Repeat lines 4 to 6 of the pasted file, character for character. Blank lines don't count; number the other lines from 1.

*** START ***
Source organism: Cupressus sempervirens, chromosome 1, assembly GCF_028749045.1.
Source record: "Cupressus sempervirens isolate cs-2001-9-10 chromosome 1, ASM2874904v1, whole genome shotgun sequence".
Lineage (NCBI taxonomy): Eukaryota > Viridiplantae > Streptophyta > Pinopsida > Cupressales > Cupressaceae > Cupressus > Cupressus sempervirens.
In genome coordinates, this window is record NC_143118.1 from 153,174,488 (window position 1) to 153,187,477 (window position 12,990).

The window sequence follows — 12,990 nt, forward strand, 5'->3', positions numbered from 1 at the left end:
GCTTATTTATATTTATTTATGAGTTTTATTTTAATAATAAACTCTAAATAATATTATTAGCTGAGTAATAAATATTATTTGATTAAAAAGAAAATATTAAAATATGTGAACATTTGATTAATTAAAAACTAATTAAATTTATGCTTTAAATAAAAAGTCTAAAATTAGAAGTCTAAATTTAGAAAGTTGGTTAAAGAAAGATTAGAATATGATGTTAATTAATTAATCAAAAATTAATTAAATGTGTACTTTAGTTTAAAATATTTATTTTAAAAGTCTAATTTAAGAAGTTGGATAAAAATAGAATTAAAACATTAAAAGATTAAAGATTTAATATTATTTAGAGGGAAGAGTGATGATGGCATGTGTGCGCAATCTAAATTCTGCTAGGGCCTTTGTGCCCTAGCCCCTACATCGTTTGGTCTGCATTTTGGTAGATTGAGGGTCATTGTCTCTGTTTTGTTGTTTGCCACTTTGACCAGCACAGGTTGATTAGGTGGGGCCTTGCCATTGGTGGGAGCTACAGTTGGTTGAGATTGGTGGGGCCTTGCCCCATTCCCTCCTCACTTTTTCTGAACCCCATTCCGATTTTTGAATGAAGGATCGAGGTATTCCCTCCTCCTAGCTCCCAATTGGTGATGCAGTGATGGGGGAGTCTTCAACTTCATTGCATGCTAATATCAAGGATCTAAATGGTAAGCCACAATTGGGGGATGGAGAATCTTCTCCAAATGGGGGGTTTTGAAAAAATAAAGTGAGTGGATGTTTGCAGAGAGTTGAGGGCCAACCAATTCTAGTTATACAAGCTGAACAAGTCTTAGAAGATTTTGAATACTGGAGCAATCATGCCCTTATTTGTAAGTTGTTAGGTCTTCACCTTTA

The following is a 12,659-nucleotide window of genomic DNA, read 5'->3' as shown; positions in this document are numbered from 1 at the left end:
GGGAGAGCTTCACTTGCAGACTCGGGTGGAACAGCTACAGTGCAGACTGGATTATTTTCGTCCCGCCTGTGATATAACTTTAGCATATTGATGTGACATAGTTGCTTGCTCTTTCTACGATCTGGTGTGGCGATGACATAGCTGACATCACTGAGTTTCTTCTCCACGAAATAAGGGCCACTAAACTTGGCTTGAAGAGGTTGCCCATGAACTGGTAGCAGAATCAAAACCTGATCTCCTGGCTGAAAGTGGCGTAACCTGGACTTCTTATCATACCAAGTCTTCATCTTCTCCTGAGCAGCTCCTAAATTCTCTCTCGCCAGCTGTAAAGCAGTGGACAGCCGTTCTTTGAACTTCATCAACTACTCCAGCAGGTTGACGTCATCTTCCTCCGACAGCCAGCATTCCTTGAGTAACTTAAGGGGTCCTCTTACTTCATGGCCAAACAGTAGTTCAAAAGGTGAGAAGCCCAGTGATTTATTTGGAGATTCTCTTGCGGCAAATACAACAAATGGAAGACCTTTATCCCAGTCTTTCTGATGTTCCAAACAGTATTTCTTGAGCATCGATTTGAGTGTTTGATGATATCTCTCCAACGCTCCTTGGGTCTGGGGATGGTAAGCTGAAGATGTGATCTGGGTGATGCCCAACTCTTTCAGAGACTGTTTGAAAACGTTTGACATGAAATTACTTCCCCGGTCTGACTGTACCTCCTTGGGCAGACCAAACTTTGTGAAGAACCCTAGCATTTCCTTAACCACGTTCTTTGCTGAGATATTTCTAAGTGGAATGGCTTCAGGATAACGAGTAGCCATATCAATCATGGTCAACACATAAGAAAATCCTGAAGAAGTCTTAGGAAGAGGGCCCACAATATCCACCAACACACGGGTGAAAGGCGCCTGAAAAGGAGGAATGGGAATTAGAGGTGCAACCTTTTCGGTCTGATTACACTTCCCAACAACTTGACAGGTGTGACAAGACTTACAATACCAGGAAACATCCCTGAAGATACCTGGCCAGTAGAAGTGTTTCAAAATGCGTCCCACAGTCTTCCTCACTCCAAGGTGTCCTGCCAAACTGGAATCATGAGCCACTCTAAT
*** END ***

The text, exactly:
In genome coordinates, this window is record NC_143118.1 from 153,174,488 (window position 1) to 153,187,477 (window position 12,990).

The window sequence follows — 12,990 nt, forward strand, 5'->3', positions numbered from 1 at the left end:
GCTTATTTATATTTATTTATGAGTTTTATTTTAATAATAAACTCTAAATAATATTATTAGCTGAGTAATAAATATTATTTGATTAAAAAGAAAATATTAAAATATGTGAACATTTGATTAATTAAAAACTAATTAAATTTATGCTTTAAATAAAAAGTCTAAAATTAGAAGTCTAAATTTAGAAAGTTGGTTAAAGAAAGATTAGAATATGATGTTAATTAATTAATCAAAAATTAATTAAATGTGTACTTTAGTTTAAAATATTTATTTTAAAAGTCTAATTTAAGAAGTTGGATAAAAATAGAATTAAAACATTAAAAGATTAAAGATTTAATATTATTTAGAGGGAAGAGTGATGATGGCATGTGTGCGCAATCTAAATTCTGCTAGGGCCTTTGTGCCCTAGCCCCTACATCGTTTGGTCTGCATTTTGGTAGATTGAGGGTCATTGTCTCTGTTTTGTTGTTTGCCACTTTGACCAGCACAGGTTGATTAGGTGGGGCCTTGCCATTGGTGGGAGCTACAGTTGGTTGAGATTGGTGGGGCCTTGCCCCATTCCCTCCTCACTTTTTCTGAACCCCATTCCGATTTTTGAATGAAGGATCGAGGTATTCCCTCCTCCTAGCTCCCAATTGGTGATGCAGTGATGGGGGAGTCTTCAACTTCATTGCATGCTAATATCAAGGATCTAAATGGTAAGCCACAATTGGGGGATGGAGAATCTTCTCCAAATGGGGGGTTTTGAAAAAATAAAGTGAGTGGATGTTTGCAGAGAGTTGAGGGCCAACCAATTCTAGTTATACAAGCTGAACAAGTCTTAGAAGATTTTGAATACTGGAGCAATCATGCCCTTATTTGTAAGTTGTTAGGTCTTCACCTTTA